Partnerships are central for IIRR’s success in its development work. Our primary partners are communities affected by poverty. At IIRR, we believe that these communities have the knowledge and skills to solve their own problems with minimal external assistance. They need a catalyst, however, and that’s where we come in.
In our work with communities, we adhere to the teachings of our founder, Dr. James Yen, who said that outsiders can help, but insiders must do the job. We are partners, not leaders. Partnership is based on our core values of mutual respect, mutual trust, mutual knowledge, and mutual help.
Even before 1960, when IIRR was formally established, its predecessor organizations pursued its poverty reduction goal through collaborative work. In the 1960s and 1970s, IIRR focused its attention on forming and strengthening people’s organizations, rural reconstruction movements, and training associations around the world. Development actors have come to realize that no single organization can work in isolation as long as the needs of the communities that they serve remain many and diverse. IIRR is part of this global community.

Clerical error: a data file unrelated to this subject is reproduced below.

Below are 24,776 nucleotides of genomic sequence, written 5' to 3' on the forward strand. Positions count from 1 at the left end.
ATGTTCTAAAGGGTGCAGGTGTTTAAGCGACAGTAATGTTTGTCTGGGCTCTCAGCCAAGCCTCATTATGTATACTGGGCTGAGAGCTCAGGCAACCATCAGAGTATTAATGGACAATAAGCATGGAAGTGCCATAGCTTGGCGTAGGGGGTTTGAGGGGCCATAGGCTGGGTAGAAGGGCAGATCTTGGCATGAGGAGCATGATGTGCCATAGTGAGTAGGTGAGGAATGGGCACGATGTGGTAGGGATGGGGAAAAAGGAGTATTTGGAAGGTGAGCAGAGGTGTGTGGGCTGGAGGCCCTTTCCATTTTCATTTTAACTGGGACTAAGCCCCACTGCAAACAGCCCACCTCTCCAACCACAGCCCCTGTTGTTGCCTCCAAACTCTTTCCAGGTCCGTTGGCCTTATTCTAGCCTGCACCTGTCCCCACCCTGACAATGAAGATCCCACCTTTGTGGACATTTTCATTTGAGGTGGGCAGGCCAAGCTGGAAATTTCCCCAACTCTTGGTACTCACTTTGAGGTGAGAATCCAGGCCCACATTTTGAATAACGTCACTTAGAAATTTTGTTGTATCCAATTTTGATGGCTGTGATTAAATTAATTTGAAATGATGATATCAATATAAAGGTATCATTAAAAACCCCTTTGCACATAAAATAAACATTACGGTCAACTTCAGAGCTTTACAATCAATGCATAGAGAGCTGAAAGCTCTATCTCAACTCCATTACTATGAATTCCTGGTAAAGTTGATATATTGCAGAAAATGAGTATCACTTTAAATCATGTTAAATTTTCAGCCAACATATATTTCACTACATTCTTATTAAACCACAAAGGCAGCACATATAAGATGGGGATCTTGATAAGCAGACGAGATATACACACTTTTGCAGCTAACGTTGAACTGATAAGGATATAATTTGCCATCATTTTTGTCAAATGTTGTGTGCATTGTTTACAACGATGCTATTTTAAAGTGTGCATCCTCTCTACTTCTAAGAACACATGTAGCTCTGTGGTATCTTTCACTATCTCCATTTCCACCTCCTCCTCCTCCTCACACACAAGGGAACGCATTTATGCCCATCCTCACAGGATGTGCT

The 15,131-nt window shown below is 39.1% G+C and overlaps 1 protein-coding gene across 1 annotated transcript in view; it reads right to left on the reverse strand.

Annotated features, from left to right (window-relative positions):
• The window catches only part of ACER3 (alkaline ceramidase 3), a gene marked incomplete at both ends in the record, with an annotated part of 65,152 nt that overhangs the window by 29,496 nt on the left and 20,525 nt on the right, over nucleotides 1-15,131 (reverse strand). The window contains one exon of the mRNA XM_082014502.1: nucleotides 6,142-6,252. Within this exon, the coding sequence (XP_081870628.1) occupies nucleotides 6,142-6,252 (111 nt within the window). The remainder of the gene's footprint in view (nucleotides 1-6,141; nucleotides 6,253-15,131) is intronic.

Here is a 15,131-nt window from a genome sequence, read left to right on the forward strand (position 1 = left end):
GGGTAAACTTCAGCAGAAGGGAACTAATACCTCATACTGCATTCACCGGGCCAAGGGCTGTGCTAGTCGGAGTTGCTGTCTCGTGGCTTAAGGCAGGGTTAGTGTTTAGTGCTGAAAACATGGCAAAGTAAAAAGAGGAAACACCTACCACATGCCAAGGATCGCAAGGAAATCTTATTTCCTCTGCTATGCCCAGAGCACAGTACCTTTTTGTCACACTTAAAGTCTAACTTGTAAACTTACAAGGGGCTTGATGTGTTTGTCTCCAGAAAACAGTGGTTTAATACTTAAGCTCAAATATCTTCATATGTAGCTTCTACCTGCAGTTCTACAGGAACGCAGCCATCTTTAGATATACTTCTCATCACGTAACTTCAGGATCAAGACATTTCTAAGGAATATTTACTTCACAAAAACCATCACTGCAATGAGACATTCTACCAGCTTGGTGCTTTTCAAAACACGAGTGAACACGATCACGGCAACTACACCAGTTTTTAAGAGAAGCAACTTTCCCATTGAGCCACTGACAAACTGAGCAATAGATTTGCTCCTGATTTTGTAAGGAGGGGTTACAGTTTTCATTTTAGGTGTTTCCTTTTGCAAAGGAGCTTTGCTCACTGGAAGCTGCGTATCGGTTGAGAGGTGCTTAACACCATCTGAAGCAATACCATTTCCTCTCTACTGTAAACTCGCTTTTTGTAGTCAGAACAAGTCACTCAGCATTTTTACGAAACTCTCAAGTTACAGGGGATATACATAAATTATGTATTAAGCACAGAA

There are distinctive advantages of working with community members and grassroots partners. While IIRR staff may contribute “technical know-how”, the community brings “practical do-how” to the partnership. Thus, we work to complement each other’s skill sets. The community members and local partners also bring local traditional knowledge and expertise that contribute to sustainability and keep the agency of IIRR’s beneficiaries central to the conversation.